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Politics & Issues

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File Photo | Jason Rosenbaum | St. Louis Public Radio

This interview will be on "St. Louis on the Air" at noon on Friday; this story will be updated after the show. You can listen live.

On Friday’s “Behind the Headlines” with St. Louis on the Air, we’ll take an in-depth look at some of the top news stories of the week.

Joining us on this week’s edition will be St. Louis Public Radio Political Reporter Jason Rosenbaum.

August 2014 St. Louis Metropolitan Police Chief Sam Dotson
File photo | Bill Greenblatt |UPI

For the first time in its history, the St. Louis Police Department can look beyond its ranks for a new chief, something that officers and community members say the city should take full advantage of.

“That person shouldn’t have any connection to the department,” according to Sgt. Heather Taylor, the president of the Ethical Society of Police, which represents officers of color.

Ron Whelan signs the Rev. Larry Rice's petition addressed to the Governor to provide New Life with a building. 04/27/2017 in front of City Hall and Market Street
Marie Schwarz|St. Louis Public Radio

After a long fight with city officials over New Life Evangelistic Center’s homeless shelter, founder, the Rev. Larry Rice is bringing the matter to the state level.

In a letter addressed to Missouri Gov. Eric Greitens, Rice asks the state to provide a building for the New Life Evangelistic Center to be used as a shelter.

Alan Mallach, Henry Webber and Reginald Scott discussed the concept of "middle neighborhoods" on St. Louis on the Air on April 27.
Kelly Moffitt | St. Louis Public Radio

There are neighborhoods in St. Louis that are thriving and those that are very much struggling, but what about neighborhoods that fall somewhere in the middle? On Thursday’s St. Louis on the Air, we discussed the idea of "middle neighborhoods," which comes from a recent research study called "On the Edge: America's Middle Neighborhoods," published by American Assembly.

People mill in the hallway leading to the Missouri Senate chamber.
File photo | Jason Rosenbaum | St. Louis Public Radio

Missouri legislators began churning through bills Thursday, including one now headed to Gov. Eric Greitens that bans forcing public works projects to use union workers.

Not everything is a done deal, as bills that would establish education savings accounts for certain students and allow a vote on increasing the St. Louis Zoo sales tax still need to be heard by the House.

The Missouri Capitol in Jefferson City, 2014
vinwim | Flickr

Lawmakers have been recruited to help in the battle over a St. Louis County judge’s order for a woman to reveal where she lives.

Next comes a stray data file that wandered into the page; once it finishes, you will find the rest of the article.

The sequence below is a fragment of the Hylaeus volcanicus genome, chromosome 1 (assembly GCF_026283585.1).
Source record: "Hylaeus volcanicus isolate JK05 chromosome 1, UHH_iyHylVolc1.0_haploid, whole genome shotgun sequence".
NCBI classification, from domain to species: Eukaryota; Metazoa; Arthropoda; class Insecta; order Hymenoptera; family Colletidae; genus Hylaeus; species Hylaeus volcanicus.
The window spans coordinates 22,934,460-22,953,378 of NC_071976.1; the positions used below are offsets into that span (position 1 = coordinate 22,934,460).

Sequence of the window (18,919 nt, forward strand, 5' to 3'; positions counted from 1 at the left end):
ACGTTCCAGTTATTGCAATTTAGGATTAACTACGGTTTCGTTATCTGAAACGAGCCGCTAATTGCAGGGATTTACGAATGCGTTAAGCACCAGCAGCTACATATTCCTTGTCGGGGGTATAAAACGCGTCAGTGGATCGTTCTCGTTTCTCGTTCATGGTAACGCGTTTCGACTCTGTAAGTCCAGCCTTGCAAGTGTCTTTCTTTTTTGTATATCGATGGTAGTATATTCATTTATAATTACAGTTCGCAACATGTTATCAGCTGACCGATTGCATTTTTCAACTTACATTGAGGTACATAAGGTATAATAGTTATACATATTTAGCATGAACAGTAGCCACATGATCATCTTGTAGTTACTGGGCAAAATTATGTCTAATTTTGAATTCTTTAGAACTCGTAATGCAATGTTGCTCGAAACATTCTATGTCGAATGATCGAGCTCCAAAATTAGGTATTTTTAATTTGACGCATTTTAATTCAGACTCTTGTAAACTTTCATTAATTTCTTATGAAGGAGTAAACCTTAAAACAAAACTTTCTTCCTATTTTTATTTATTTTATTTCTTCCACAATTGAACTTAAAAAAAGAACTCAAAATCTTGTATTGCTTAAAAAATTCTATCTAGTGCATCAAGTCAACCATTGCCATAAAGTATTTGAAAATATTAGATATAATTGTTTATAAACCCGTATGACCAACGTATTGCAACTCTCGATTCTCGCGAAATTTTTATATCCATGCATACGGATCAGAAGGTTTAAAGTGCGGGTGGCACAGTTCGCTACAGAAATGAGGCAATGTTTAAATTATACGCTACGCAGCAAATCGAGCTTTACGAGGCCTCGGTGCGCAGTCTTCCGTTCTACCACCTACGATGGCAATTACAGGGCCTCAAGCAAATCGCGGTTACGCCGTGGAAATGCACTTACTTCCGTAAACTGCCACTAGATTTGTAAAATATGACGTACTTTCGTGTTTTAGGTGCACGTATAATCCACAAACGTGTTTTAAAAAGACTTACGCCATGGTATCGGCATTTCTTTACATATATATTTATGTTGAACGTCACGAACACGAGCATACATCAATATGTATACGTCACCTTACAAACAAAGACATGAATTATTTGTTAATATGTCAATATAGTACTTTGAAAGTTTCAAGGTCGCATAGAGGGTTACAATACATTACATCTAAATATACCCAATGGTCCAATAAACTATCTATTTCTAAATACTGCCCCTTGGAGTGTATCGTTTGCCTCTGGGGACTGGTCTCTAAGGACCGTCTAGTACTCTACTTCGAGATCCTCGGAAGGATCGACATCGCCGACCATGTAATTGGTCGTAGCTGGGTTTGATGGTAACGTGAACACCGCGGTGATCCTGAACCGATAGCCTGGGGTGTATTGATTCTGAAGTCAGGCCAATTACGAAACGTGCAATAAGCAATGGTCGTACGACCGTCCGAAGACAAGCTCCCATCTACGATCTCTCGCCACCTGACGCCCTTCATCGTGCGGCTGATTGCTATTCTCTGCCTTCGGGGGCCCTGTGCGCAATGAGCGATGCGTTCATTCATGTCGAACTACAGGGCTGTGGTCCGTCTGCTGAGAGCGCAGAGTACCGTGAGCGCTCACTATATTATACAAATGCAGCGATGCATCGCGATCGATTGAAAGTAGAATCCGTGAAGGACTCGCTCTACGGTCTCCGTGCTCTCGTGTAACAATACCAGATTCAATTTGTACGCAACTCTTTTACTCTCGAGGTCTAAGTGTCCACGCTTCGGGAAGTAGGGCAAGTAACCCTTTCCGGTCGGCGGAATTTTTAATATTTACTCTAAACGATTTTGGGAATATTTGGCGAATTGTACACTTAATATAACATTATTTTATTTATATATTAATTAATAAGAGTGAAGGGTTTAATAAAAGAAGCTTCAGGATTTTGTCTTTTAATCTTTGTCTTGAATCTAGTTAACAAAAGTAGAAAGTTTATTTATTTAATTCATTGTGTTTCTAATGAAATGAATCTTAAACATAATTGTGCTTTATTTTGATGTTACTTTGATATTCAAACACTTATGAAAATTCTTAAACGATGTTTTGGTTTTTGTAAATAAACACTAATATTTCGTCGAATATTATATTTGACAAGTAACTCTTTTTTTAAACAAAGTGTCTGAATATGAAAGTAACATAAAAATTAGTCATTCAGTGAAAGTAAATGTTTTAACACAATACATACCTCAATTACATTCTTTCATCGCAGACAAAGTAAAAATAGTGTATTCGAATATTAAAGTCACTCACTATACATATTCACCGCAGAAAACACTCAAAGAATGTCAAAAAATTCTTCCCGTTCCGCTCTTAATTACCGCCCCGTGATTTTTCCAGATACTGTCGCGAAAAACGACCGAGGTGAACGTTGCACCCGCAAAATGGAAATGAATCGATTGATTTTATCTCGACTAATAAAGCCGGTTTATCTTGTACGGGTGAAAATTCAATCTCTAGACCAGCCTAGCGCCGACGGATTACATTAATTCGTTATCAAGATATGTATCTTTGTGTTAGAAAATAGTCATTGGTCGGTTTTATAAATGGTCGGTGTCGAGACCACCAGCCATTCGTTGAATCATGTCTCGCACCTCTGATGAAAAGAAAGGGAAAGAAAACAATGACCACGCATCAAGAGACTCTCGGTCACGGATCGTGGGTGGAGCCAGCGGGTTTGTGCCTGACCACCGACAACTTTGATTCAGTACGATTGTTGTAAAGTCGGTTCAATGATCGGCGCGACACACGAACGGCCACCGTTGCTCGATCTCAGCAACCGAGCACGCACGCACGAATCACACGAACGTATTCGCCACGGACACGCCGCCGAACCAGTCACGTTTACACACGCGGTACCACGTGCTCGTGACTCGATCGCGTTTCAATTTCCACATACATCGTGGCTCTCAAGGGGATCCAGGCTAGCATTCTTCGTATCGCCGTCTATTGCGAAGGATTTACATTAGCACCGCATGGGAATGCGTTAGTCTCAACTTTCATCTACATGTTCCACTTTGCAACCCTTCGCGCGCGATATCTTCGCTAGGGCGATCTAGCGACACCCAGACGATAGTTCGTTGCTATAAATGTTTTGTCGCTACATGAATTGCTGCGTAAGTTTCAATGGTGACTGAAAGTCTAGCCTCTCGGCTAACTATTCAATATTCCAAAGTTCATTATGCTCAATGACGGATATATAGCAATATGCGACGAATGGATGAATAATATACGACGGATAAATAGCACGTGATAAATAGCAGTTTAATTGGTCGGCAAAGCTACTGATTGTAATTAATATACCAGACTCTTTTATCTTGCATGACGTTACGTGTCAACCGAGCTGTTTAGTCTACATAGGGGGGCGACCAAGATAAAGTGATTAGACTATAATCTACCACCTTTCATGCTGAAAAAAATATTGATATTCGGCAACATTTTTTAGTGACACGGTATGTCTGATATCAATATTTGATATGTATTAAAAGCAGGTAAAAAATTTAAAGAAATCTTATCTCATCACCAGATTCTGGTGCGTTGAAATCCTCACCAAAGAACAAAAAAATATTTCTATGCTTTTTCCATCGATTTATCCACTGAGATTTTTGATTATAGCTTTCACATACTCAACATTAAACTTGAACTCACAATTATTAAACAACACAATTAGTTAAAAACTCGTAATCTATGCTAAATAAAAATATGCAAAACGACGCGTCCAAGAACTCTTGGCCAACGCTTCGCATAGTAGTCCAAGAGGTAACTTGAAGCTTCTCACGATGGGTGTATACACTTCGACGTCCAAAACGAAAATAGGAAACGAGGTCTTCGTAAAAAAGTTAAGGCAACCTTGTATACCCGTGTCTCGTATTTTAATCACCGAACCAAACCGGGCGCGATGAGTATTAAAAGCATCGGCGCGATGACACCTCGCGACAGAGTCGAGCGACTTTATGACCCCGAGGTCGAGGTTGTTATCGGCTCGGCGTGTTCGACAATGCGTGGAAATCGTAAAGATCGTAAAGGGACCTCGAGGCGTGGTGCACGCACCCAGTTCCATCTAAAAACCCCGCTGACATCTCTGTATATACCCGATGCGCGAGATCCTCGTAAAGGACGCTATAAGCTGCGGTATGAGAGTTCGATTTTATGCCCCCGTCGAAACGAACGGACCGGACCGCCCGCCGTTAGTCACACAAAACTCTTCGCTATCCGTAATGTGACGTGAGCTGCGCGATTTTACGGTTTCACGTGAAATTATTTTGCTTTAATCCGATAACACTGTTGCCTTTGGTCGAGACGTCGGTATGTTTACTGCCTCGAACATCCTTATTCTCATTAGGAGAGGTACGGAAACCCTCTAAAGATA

At issue is the state’s Safe at Home program, which is operated by the Missouri Secretary of State’s office and allows victims of domestic violence, sexual assault, stalking and human trafficking to route mail through a post office box.

Missouri state Auditor Nicole Galloway details her office's audit report of Ferguson's municipal courts on Wed., April 26, 2017.
Rachel Lippmann | St. Louis Public Radio

Missouri's auditor said Wednesday she’s "disheartened" by the results of an audit of Ferguson's municipal court, which found improperly stored records and thousands of dollars in illegal fees.

 

But Ferguson City Manager De’Carlon Seewood noted that the audit covered the 2015 fiscal year, before Ferguson signed a federal agreement to reform its courts, and said it was unfair for Galloway’s office to ignore all of the reforms the city has made.

Fast food workers take part in a protest organized by Show Me $15 outside a McDonald's on Natural Bridge Road in St. Louis on March 15, 2017. They want the city's $10 minimum wage increase to be enforced immediately.
Maria Altman | St. Louis Public Radio

Updated April 26 with city of St. Louis' statement and state legislation status:

 

The city of St. Louis expects to increase its minimum wage within the next few days. It is waiting for an injunction to be lifted now that the Missouri Supreme Court has decided not to reconsider an earlier ruling that allowed the city to establish a higher rate that the state of Missouri. In a statement released Wednesday, Mayor Lyda Krewson said the decision is a "win for our city's working families."

Bill Freivogel, Jared Boyd and Mark Smith shared their perspectives on the month's legal news on St. Louis on the Air.
Kelly Moffitt | St. Louis Public Radio

On Wednesday, St. Louis on the Air’s monthly legal roundtable returned to address pressing issues of the law with a panel of local legal experts.